On a friend’s recommendation, I recently read Quit Like a Millionaire by Kristy Shen and Bryce Leung. And then by coincidence, my book club picked the same book after I’d already started it, so maybe this one is a trend at the moment. It was interesting, readable and…probably useful?
Despite the co-authors listed (who are also married), the book is told entirely from Kristy’s point of view. That seems like the correct term, because even though it is a book of financial advice, it has a very strong personal voice, and large sections are about Kristy’s life and experience (with Bryce, eventually). The first section is largely about her deeply impoverished childhood, first in China and eventually after emigrating to Canada. After becoming a tech engineer and marrying Bryce, the book shifts focus into investment advice. And ultimately, after Kristy and Bryce quit their jobs with a million dollars invested, how they secure that investment and live as retired thirty-somethings.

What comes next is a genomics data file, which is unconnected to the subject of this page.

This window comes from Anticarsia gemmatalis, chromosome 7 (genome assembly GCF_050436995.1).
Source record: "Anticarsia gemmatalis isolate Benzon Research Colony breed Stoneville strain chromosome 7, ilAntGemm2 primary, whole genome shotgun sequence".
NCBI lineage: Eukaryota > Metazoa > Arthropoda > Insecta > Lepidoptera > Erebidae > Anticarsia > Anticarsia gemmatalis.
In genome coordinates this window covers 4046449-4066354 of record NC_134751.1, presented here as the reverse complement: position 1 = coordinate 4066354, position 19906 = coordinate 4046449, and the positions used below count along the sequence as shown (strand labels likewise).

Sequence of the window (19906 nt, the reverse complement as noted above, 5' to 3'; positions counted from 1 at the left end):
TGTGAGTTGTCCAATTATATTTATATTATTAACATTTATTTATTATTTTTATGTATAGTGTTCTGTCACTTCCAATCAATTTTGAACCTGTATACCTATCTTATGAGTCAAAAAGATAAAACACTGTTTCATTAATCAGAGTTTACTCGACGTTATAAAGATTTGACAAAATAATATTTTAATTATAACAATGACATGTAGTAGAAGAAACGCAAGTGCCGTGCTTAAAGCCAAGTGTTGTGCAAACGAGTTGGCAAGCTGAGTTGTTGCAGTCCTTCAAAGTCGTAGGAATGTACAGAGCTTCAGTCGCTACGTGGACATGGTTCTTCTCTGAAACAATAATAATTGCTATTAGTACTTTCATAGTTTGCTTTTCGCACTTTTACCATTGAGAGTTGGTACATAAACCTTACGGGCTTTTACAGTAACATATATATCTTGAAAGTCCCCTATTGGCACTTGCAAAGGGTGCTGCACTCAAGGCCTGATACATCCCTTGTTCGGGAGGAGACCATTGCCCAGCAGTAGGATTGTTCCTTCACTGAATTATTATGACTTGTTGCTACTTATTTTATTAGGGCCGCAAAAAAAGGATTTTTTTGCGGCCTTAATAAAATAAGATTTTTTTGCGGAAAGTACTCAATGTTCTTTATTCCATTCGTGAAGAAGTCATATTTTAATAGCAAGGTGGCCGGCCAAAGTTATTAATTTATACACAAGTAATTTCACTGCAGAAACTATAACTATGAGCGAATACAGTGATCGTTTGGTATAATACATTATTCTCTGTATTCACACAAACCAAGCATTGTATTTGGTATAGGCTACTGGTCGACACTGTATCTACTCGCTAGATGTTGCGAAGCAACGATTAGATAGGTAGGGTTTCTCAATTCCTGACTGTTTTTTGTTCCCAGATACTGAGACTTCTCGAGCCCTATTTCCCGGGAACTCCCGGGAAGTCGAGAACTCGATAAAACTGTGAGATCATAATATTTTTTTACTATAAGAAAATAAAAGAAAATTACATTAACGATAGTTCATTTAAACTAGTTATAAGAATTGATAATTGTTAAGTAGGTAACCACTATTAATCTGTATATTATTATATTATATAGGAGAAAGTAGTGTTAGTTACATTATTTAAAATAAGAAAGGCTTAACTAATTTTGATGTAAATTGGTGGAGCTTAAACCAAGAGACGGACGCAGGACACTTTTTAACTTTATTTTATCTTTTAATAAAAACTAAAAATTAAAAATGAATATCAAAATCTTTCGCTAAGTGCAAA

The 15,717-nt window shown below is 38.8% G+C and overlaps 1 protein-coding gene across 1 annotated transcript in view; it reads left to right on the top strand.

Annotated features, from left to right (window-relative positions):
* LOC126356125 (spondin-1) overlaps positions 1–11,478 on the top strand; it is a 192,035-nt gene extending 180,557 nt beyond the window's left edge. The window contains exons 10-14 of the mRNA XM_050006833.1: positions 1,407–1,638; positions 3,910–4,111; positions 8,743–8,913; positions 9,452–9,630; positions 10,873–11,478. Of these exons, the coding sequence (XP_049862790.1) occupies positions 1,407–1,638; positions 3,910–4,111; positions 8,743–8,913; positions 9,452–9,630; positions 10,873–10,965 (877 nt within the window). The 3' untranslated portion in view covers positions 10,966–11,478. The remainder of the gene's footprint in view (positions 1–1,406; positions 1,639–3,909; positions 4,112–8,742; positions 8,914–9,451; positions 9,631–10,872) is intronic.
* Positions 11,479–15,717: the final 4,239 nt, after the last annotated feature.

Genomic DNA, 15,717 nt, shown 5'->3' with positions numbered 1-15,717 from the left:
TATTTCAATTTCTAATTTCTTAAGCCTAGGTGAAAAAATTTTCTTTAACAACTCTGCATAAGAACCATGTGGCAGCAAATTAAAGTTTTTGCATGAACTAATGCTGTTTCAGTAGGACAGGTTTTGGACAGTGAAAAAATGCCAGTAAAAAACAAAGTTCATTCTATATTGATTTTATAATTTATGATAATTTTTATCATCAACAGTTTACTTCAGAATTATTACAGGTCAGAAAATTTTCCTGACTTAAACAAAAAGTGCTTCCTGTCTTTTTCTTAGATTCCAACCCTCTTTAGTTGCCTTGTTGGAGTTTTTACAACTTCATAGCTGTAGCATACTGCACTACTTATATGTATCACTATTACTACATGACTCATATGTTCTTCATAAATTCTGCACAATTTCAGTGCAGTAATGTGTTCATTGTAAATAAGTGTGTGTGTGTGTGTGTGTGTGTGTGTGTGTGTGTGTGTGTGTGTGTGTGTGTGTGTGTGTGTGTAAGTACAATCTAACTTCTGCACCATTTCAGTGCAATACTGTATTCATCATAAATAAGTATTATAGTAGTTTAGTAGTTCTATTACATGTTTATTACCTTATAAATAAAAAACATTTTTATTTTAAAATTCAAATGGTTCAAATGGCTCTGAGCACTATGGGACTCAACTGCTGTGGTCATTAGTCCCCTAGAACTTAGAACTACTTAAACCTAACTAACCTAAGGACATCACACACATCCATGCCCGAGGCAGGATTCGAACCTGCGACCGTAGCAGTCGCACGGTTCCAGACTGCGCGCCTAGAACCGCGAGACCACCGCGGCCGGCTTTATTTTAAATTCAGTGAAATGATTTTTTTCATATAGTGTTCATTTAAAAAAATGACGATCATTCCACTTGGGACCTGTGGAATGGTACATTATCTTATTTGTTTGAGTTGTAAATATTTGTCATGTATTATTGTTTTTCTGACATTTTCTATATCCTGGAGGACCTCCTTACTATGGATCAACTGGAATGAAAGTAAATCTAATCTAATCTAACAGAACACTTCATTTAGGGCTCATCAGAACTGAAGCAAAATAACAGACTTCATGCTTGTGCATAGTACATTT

This is in many ways a very easy financial book to read. Large sections read almost novel-like, and Kristy’s voice is friendly and engaging. Perhaps predictably, there’s an inverse relationship between easy reading and usefulness. The parts about her childhood are very readable and interesting but have limited practical application (some philosophy around placing value on money and possessions). The parts about investing, while pretty good for chapters about, you know, investing, are tougher to decipher but much more directly relevant to the key question.